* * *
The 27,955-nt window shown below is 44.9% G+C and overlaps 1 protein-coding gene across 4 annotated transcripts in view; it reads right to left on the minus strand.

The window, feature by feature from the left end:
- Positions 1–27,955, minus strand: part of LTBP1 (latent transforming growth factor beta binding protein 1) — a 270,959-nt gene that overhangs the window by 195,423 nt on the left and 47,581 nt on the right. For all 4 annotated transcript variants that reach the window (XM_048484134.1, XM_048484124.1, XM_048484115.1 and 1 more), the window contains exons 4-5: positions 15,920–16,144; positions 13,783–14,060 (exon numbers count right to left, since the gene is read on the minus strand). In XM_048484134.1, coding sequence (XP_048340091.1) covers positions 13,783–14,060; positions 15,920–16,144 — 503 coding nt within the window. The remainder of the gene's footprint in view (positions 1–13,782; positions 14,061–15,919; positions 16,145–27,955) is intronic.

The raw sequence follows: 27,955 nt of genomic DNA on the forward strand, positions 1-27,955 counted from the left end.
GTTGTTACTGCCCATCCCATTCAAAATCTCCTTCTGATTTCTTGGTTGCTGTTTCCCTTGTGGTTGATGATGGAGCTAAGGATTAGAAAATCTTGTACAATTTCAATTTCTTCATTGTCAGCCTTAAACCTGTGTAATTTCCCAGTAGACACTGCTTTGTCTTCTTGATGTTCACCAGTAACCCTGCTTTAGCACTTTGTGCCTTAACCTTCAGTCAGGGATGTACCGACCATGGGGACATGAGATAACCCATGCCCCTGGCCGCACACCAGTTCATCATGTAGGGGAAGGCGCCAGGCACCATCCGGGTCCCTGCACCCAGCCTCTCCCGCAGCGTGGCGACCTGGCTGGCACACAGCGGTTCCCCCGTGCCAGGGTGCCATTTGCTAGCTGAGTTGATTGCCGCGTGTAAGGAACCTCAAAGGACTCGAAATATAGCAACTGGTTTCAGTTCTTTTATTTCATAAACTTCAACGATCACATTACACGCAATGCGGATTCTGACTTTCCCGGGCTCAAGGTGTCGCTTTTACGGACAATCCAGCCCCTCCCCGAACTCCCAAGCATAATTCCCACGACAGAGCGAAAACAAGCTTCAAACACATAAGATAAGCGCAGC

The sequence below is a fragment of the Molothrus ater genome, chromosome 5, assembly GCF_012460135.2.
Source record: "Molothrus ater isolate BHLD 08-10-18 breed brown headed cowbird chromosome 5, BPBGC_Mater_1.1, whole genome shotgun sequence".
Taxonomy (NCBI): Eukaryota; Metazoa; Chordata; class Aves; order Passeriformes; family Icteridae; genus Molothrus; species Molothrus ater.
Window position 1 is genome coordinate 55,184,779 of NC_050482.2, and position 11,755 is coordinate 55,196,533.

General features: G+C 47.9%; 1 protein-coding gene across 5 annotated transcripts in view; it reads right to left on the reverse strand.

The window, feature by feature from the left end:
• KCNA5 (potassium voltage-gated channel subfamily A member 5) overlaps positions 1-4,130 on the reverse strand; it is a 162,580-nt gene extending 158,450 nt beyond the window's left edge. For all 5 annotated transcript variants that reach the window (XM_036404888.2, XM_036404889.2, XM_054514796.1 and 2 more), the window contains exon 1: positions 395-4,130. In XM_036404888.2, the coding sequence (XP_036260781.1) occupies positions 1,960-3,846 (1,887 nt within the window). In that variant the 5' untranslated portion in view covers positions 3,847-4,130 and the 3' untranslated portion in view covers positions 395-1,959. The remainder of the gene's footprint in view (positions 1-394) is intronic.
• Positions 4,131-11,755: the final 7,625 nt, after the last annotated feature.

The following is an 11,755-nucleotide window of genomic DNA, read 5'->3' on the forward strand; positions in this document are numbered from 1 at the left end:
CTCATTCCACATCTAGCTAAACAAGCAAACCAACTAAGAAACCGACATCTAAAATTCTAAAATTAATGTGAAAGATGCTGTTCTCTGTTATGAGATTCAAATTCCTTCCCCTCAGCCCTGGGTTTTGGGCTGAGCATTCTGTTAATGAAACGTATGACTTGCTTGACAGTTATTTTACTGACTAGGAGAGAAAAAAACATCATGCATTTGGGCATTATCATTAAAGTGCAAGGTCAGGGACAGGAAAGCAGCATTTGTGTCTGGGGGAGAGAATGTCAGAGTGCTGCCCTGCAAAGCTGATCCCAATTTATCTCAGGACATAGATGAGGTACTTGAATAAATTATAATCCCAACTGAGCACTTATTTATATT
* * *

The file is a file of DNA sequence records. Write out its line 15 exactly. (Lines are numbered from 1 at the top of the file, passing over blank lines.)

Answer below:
CTCATTCCACATCTAGCTAAACAAGCAAACCAACTAAGAAACCGACATCTAAAATTCTAAAATTAATGTGAAAGATGCTGTTCTCTGTTATGAGATTCAAATTCCTTCCCCTCAGCCCTGGGTTTTGGGCTGAGCATTCTGTTAATGAAACGTATGACTTGCTTGACAGTTATTTTACTGACTAGGAGAGAAAAAAACATCATGCATTTGGGCATTATCATTAAAGTGCAAGGTCAGGGACAGGAAAGCAGCATTTGTGTCTGGGGGAGAGAATGTCAGAGTGCTGCCCTGCAAAGCTGATCCCAATTTATCTCAGGACATAGATGAGGTACTTGAATAAATTATAATCCCAACTGAGCACTTATTTATATT